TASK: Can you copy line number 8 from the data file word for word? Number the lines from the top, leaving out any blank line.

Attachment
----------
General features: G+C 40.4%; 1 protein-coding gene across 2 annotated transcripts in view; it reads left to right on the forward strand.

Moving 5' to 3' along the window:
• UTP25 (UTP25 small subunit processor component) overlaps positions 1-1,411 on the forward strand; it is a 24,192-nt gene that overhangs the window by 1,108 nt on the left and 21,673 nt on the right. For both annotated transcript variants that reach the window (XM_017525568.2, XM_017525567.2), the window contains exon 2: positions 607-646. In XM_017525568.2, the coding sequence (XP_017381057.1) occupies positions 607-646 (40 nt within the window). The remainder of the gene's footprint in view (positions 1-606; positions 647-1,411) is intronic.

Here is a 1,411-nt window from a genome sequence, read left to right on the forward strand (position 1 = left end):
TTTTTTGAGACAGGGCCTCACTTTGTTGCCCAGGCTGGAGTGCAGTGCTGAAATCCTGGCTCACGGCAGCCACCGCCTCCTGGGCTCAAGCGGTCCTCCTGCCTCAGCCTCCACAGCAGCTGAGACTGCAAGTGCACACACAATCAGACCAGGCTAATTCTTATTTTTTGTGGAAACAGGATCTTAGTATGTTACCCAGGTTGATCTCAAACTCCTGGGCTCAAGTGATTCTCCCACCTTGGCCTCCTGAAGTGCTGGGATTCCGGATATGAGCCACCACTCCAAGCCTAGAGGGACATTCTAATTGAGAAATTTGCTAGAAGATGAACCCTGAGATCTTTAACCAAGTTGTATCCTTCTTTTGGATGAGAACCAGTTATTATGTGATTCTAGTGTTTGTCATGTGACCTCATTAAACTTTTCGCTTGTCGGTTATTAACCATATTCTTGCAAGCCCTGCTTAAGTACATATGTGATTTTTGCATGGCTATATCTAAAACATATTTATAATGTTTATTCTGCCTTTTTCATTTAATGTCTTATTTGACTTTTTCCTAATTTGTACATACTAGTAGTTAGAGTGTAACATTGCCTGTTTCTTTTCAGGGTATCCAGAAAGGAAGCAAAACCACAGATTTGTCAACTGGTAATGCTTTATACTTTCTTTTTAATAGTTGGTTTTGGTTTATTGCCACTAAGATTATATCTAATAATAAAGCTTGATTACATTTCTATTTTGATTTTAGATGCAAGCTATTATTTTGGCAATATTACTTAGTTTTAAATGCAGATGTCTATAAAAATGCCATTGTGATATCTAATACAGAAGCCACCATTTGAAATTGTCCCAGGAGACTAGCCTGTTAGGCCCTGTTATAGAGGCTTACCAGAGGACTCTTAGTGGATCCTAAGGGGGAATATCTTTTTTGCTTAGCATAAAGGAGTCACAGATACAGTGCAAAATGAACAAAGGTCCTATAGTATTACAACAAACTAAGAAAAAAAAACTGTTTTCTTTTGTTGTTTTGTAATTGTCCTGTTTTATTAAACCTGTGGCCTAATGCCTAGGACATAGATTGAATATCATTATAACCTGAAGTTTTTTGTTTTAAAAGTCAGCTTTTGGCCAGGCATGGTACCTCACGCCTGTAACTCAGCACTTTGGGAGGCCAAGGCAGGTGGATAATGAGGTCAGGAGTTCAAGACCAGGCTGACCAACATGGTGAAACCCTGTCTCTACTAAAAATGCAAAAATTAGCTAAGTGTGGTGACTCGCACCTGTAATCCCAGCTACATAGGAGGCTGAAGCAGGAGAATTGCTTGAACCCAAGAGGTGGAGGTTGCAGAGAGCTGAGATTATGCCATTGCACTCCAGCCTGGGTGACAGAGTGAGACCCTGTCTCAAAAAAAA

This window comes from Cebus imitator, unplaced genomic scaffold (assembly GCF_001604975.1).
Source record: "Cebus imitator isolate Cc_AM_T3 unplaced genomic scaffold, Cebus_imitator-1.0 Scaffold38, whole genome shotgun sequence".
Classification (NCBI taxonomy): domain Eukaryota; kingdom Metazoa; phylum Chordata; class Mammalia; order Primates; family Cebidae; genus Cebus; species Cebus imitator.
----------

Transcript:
Classification (NCBI taxonomy): domain Eukaryota; kingdom Metazoa; phylum Chordata; class Mammalia; order Primates; family Cebidae; genus Cebus; species Cebus imitator.